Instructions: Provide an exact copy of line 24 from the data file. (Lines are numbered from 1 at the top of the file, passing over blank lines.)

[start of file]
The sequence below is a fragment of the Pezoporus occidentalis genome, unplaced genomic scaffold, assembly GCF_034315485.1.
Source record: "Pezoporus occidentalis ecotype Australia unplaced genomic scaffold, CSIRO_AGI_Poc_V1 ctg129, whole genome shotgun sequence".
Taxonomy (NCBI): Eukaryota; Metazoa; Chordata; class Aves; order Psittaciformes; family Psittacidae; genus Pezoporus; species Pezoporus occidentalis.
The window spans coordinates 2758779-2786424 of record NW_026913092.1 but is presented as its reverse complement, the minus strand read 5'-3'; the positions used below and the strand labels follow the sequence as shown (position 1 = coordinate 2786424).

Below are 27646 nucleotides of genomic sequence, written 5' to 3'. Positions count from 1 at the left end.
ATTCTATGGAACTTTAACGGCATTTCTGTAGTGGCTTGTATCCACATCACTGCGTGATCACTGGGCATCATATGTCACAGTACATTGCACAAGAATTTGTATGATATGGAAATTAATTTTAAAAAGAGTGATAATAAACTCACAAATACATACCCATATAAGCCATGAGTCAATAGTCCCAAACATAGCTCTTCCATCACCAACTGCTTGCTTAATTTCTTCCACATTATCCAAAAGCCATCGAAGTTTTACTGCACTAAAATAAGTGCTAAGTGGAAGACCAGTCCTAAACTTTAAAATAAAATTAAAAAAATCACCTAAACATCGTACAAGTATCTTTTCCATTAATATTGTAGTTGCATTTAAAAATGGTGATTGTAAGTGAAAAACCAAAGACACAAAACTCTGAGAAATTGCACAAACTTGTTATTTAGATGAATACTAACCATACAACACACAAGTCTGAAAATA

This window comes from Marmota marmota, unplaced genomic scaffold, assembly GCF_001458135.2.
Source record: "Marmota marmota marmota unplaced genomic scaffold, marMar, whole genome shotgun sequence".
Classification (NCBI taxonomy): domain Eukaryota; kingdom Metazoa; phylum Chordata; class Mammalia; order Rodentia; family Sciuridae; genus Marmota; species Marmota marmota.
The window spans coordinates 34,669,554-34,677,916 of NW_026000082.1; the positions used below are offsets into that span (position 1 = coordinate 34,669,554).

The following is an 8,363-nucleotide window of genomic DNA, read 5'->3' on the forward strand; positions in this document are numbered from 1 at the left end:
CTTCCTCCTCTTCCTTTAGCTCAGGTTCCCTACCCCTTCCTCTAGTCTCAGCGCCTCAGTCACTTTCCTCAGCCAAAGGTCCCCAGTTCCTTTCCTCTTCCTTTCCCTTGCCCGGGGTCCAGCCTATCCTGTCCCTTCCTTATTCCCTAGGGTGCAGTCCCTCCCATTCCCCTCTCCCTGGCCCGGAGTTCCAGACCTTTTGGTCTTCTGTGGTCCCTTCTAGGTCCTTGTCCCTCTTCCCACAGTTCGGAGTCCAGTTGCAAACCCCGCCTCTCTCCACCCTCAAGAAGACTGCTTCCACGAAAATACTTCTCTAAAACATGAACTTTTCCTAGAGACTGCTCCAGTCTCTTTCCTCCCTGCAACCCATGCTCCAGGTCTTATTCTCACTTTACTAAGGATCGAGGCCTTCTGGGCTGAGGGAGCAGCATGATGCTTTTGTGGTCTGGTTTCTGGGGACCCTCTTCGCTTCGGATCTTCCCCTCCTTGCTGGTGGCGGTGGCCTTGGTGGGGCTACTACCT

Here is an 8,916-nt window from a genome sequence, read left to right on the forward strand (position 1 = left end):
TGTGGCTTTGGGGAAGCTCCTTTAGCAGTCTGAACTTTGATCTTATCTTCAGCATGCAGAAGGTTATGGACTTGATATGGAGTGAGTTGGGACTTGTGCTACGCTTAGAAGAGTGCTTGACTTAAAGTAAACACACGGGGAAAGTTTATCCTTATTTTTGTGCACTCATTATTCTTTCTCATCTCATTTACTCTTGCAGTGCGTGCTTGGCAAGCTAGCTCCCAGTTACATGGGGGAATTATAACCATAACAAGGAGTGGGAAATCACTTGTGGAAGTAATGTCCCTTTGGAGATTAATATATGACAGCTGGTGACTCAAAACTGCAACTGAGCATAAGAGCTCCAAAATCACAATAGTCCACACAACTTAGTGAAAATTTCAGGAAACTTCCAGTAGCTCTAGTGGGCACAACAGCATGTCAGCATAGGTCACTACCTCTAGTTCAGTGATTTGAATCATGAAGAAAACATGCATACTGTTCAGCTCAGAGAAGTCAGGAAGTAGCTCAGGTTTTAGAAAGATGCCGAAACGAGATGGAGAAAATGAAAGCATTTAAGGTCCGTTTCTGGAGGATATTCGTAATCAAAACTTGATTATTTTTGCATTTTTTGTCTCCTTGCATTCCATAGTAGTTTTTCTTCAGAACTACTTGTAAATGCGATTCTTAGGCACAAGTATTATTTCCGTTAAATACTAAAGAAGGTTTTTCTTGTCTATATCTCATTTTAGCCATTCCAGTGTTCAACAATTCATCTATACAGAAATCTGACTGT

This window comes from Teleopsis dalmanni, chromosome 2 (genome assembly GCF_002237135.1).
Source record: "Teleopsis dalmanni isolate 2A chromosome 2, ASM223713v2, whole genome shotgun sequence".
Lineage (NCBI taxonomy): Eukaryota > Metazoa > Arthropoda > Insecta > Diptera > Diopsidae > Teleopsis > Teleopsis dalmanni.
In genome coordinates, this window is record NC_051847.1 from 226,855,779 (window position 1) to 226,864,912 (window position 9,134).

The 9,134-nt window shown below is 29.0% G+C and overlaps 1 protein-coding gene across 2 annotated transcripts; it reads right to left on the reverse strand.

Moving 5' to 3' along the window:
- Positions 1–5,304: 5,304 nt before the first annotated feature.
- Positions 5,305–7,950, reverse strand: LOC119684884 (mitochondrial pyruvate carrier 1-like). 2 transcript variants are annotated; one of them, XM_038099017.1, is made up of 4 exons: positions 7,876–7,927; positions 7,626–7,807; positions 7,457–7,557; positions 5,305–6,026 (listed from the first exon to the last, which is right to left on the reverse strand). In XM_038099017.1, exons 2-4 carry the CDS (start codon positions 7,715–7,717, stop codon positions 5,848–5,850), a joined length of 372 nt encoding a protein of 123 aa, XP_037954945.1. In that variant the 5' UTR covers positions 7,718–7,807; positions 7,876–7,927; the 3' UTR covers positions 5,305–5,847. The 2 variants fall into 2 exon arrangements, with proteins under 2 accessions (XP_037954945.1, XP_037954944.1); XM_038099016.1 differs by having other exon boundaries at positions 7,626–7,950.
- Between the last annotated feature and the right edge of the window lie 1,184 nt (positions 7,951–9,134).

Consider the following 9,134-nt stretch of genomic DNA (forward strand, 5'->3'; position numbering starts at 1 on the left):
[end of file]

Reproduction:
Consider the following 9,134-nt stretch of genomic DNA (forward strand, 5'->3'; position numbering starts at 1 on the left):